Starlit inaugurations and fraudulent bankruptcy

The BAUEN Hotel was inaugurated for the 1978 World Cup, during the height of the military dictatorship. As the military dictatorship disappeared 30,000 workers, students and activists inside a network of clandestine detention centers, Argentina celebrated the 1978 world cup victory. Hotel BAUEN’s original owner, Marcelo Iurcovich, celebrated as well. He received more than five million dollars to construct the 20-story hotel, with a government loan from the National Development Bank (BANADE), with the military dictatorship’s blessings.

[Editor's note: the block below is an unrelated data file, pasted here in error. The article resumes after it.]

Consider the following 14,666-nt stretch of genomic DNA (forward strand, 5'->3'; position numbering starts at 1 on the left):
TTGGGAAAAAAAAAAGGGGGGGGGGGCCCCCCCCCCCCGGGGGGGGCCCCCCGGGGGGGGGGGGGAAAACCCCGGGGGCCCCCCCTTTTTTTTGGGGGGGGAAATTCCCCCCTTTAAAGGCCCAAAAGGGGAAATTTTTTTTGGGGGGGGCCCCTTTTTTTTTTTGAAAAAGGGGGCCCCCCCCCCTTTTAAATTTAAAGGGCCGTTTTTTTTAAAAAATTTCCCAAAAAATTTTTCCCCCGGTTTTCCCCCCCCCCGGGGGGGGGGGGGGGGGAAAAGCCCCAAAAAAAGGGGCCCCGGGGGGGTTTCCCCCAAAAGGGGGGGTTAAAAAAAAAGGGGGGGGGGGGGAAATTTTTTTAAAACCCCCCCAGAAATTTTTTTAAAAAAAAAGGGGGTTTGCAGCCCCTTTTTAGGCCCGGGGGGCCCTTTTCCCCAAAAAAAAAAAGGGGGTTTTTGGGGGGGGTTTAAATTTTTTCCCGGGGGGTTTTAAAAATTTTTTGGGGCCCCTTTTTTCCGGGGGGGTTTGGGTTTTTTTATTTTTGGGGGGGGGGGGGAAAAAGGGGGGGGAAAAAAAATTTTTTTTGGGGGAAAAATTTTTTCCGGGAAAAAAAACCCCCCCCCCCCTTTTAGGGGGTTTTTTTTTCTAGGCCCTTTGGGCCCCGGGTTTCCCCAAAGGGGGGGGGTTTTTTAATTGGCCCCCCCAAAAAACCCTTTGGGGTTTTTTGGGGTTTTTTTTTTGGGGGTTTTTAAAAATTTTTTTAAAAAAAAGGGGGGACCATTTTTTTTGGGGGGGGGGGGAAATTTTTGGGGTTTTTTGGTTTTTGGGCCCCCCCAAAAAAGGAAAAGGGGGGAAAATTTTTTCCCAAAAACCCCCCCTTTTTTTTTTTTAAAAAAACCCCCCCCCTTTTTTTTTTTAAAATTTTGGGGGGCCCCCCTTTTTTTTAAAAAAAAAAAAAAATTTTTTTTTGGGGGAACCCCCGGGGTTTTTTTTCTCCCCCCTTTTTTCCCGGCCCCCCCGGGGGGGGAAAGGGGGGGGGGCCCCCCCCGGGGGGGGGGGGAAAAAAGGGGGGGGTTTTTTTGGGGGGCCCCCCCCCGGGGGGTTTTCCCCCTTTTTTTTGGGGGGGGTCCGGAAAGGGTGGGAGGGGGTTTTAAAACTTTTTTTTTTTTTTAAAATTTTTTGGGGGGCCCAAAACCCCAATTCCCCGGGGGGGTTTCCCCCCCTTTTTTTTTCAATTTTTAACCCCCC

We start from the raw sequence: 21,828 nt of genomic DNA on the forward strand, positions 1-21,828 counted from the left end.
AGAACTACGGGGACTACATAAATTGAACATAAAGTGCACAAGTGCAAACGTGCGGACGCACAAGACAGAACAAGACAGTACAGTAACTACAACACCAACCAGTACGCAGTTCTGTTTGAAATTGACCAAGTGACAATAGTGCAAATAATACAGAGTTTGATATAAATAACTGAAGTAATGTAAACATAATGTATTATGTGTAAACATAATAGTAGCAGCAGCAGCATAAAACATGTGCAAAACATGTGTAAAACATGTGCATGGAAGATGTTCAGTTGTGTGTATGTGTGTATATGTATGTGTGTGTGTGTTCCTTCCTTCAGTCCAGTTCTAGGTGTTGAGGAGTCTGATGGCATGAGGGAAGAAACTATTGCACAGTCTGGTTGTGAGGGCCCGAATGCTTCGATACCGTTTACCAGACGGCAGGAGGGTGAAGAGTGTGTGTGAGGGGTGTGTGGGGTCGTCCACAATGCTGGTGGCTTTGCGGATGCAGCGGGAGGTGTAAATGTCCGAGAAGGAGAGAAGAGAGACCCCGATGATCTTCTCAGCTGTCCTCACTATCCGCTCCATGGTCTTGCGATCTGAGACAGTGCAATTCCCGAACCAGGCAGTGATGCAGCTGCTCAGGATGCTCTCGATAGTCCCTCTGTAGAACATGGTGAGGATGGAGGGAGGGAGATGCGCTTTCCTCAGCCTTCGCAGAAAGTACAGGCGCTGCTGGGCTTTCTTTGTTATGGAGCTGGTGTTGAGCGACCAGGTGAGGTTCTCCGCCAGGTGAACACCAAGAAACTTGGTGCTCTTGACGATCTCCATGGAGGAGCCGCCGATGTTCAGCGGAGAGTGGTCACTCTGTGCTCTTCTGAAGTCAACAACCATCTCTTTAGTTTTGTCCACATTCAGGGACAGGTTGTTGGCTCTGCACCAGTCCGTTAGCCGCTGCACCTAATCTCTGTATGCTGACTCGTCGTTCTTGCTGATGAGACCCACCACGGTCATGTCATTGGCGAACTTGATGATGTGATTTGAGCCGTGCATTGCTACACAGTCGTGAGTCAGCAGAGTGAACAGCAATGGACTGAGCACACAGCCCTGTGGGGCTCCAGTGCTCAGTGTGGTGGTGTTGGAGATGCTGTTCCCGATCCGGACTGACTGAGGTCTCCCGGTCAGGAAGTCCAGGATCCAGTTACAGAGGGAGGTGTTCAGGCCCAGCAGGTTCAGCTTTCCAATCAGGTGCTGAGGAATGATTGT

Iurcovich, never held the hotel up to safety inspection codes and never paid back state loans. He ran up debts and committed tax evasion while making millions of dollars in profits and acquiring two more hotels. In 1997, Iurcovich sold the hotel to the business group Solari S.A. The Solari group followed in Iurcovich’s footsteps, never paying the BANADE debt. With little interest in the profitability and maintenance of the hotel, the installations at the BAUEN deteriorated until the Solari group filed bankruptsy in 2001.